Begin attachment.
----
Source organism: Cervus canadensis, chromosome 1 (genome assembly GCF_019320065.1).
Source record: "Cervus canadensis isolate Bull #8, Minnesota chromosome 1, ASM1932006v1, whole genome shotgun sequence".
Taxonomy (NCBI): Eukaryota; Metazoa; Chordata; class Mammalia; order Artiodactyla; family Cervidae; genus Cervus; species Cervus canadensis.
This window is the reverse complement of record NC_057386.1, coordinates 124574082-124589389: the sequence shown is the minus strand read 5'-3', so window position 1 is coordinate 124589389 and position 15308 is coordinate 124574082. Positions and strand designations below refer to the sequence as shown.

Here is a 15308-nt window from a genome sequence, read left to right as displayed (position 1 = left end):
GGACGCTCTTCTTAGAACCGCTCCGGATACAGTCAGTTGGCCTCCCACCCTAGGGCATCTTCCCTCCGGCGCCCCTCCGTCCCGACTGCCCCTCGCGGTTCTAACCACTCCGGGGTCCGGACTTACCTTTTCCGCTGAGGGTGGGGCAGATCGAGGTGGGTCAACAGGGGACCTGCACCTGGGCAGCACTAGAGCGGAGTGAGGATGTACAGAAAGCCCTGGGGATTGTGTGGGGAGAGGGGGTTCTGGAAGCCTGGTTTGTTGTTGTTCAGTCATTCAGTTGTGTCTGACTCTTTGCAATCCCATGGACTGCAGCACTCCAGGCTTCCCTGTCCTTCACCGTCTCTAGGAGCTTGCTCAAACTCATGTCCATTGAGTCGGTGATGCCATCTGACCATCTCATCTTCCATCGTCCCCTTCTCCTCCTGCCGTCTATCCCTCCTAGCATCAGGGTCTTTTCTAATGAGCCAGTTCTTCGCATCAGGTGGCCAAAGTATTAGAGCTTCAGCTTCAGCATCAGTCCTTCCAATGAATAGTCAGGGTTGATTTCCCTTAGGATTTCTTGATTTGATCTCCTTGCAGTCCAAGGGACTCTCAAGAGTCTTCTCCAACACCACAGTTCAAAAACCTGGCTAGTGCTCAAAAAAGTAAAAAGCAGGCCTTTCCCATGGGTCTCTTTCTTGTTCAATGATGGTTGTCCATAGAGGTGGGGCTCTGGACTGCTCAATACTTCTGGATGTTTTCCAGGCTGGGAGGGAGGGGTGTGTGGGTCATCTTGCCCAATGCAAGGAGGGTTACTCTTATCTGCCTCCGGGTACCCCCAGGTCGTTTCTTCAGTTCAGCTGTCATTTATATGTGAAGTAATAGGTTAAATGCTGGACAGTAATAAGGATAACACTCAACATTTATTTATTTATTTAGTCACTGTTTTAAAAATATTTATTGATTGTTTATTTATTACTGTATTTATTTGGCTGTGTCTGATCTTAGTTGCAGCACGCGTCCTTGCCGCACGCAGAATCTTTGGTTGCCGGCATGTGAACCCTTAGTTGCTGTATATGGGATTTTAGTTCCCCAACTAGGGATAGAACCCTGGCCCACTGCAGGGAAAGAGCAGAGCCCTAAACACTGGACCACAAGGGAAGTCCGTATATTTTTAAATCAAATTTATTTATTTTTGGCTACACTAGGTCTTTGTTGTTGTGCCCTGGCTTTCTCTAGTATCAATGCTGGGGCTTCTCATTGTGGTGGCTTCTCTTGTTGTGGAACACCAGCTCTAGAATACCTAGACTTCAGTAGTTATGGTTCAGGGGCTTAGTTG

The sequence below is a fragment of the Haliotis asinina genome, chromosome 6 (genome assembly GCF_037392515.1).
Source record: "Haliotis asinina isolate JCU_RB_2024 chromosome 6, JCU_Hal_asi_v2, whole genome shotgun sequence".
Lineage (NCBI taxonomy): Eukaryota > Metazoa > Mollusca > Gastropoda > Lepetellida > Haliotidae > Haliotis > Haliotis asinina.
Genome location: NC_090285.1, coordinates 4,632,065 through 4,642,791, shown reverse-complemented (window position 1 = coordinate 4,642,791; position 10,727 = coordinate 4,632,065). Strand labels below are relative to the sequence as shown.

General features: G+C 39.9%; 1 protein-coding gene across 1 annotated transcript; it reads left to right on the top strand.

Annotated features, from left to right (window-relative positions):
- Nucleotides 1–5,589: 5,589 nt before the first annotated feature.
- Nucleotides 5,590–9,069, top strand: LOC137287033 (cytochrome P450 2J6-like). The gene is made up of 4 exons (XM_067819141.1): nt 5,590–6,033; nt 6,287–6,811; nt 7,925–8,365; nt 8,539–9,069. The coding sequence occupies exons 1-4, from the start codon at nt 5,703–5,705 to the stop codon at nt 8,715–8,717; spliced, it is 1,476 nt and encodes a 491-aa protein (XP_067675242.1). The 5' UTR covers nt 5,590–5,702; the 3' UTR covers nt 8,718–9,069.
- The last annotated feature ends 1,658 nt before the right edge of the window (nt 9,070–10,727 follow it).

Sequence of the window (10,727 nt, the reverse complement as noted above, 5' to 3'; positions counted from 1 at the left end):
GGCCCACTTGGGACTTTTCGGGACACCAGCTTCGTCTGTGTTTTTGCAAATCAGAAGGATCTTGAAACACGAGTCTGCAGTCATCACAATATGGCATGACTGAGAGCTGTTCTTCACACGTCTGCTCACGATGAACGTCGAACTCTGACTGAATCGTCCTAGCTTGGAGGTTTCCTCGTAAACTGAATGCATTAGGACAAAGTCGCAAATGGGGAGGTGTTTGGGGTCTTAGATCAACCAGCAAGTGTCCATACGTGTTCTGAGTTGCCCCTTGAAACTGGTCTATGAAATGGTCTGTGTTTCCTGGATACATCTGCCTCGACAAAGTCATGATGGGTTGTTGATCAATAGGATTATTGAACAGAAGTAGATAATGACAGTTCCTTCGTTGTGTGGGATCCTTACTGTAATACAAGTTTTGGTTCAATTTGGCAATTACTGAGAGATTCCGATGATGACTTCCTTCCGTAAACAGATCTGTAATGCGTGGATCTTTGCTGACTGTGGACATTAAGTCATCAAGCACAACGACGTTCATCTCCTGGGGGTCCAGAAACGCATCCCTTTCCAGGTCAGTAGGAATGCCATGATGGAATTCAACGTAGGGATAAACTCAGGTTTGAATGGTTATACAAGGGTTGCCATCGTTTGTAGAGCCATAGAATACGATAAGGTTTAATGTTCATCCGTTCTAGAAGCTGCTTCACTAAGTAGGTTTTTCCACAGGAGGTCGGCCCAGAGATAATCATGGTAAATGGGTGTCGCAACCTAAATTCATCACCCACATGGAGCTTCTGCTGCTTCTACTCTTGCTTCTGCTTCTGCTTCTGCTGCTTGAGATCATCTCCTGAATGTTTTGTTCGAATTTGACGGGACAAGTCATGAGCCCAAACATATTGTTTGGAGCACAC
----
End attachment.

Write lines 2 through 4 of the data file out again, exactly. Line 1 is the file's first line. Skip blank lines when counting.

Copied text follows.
Source record: "Cervus canadensis isolate Bull #8, Minnesota chromosome 1, ASM1932006v1, whole genome shotgun sequence".
Taxonomy (NCBI): Eukaryota; Metazoa; Chordata; class Mammalia; order Artiodactyla; family Cervidae; genus Cervus; species Cervus canadensis.
This window is the reverse complement of record NC_057386.1, coordinates 124574082-124589389: the sequence shown is the minus strand read 5'-3', so window position 1 is coordinate 124589389 and position 15308 is coordinate 124574082. Positions and strand designations below refer to the sequence as shown.